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Could The Economy See “A Fairly Rapid Recovery”? Jamie Dimon Thinks So

Could The Economy See “A Fairly Rapid Recovery”? Jamie Dimon Thinks So

But that recovery could prove to be a bumpy ride. Here’s why.

Nearly 1.7 million infected. More than 100,000 deaths. 40 million jobs lost

The numbers are staggering, and the impact of the coronavirus crisis on the economy has been swift and severe as to be almost unquantifiable.

But even still, JPMorgan chief Jamie Dimon said this week that he sees “pretty good odds” of a fast economic rebound from the damage of the pandemic beginning in the third quarter.

“You could see a fairly rapid recovery,” Dimon said at a virtual conference hosted by Deutsche Bank. “The government has been pretty responsive, the Federal Reserve has been very responsive. Large companies have a huge wherewithal, hopefully we’ll keep the small ones alive long enough hat most of them get back into business.”

As part of its efforts, the Federal Reserve has cut interest rates to zero, pumped trillions of dollars into the economy, and announced plans for nine emergency lending programs, including aid for small businesses.

Dimon argues that the Fed did the right thing in acting as quickly as it did with “increasingly strong actions.”

“This wasn’t the bazooka,” Dimon continued. “The Fed took out the whole military and applied it. Just announcing these programs reduced spreads in the market. It’s going to save a lot of small businesses, [and it’s] helping people avoid stress.”

Congress also passed an unprecedented relief package that included direct payments to individuals, expanded unemployment benefits, $350 billion in aid to small businesses, $500 billion in loans and other assistance for corporations, and $150 billion for hospitals and other healthcare providers for equipment and supplies. And they’re beginning work on another possible round of stimulus in the wake of the coronavirus crisis.

As states begin to ease restrictions are reopen parts of their economies, “you’re already seeing the positive effects of the opening-up taking place, at least for the economy,” Dimon said.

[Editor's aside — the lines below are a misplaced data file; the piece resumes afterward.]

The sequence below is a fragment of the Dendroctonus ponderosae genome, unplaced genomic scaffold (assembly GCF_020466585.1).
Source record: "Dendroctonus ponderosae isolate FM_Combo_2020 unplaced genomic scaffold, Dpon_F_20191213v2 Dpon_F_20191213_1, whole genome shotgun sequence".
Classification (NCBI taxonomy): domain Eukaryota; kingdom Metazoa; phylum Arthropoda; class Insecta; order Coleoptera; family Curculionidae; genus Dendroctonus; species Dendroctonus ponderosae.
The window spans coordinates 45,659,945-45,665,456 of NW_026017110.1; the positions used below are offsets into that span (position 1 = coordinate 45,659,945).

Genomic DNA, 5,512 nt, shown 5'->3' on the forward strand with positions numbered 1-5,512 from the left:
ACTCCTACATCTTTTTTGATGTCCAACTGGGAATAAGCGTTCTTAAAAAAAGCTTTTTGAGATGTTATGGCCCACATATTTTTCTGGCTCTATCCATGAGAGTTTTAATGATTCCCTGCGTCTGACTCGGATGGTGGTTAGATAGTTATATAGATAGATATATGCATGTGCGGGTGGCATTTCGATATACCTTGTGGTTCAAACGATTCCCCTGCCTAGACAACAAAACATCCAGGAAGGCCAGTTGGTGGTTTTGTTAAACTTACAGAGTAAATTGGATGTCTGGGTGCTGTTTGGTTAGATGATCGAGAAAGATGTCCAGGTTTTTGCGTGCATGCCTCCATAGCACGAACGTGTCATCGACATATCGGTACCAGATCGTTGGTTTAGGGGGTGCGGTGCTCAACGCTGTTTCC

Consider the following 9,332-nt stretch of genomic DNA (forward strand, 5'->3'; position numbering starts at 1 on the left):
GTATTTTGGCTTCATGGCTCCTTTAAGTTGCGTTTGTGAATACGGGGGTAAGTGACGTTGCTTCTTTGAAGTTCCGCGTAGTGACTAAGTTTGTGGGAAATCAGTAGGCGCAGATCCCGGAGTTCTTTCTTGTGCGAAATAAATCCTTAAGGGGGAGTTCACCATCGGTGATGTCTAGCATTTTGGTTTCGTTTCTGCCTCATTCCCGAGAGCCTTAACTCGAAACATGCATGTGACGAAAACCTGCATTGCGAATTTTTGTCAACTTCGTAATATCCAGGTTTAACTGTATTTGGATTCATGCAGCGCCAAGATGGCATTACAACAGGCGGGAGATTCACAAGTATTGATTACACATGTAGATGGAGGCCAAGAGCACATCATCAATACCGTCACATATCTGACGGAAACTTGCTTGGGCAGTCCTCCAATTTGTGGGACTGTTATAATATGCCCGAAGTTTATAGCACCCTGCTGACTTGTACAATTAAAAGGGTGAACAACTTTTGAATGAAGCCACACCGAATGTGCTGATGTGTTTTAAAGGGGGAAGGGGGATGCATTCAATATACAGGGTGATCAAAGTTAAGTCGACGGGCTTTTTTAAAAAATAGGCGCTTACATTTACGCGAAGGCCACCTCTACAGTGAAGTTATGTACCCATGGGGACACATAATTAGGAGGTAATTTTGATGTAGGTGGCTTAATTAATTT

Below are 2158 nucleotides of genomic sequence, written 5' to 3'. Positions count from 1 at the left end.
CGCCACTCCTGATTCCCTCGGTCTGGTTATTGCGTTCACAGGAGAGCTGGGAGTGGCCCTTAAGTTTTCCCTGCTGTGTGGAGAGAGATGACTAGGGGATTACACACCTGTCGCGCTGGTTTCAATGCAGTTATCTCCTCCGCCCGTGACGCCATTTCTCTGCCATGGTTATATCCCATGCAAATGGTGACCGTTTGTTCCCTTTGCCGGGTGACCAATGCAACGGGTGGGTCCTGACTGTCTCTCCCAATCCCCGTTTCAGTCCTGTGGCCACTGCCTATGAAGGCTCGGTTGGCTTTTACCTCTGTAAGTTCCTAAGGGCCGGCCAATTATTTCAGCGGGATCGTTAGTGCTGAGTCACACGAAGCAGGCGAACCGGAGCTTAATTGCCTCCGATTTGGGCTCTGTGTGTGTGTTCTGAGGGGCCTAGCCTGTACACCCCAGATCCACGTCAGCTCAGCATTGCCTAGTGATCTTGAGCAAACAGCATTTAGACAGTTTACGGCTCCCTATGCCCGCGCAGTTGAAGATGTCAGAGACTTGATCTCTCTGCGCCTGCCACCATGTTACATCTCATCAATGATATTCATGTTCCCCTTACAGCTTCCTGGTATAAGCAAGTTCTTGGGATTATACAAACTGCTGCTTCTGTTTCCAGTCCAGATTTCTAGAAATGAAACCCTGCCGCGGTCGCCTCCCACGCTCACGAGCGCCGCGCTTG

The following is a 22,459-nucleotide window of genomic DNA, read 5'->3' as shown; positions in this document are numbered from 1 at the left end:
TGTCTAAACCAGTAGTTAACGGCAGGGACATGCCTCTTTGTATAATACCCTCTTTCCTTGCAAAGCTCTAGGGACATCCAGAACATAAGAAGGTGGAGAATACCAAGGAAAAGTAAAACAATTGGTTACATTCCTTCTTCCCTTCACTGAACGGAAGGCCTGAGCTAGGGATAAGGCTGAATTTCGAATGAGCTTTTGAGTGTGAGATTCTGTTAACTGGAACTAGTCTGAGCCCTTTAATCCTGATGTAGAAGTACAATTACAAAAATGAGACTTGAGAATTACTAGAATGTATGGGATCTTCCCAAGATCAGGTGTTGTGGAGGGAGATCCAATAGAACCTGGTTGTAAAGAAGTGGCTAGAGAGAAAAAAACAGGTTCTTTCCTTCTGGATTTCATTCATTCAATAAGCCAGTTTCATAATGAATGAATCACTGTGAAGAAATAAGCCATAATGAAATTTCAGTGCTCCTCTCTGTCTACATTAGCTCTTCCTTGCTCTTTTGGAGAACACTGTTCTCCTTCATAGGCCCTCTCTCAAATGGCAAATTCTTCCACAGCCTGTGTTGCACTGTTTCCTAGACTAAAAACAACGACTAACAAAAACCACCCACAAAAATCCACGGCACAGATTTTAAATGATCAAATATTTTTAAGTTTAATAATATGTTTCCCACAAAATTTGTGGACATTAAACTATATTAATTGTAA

And Dimon isn’t alone. Keith Lerner, chief market strategist at Truist/SunTrust Advisory Services, postulated this week that we could be in the midst of the “shortest recession in history.”

“The market tends to bottom about four to five months before a recession is over, so, we might have the sharpest and shortest recession in history,” Lerner said. “Our base case for some time has been that we would start to stabilize in the economy in the summer, and it’s actually happening a little bit beforehand.”

But even as the economy begins to recover, Goldman Sachs warns that we could be in for a bumpy ride.

“The biggest risk we all face is the economy trajectory,” said Goldman President John Waldron said this week at a virtual conference hosted by AllianceBernstein Holding. “The risks ahead are that it doesn’t go quite that smoothly, and you have re-emergence of the virus maybe in pockets, you have uneven start-and-stop kind of feeling.”

Waldron sees a possible W-shaped recovery, which could pose a unique challenge for consumers, especially if government relief support wanes. If that happens, it would lead to “a lot more destruction” in consumer credit, according to Waldron.

Dimon too warned that the crisis could drag on for longer and that a prolonged economic downturn is still a possibility if subsequent waves of coronavirus outbreaks hit the economy.

“If it does go on for a year,” while the world awaits a vaccine, “it won’t be very good,” Dimon said. “You can’t prop up the stock market forever.”

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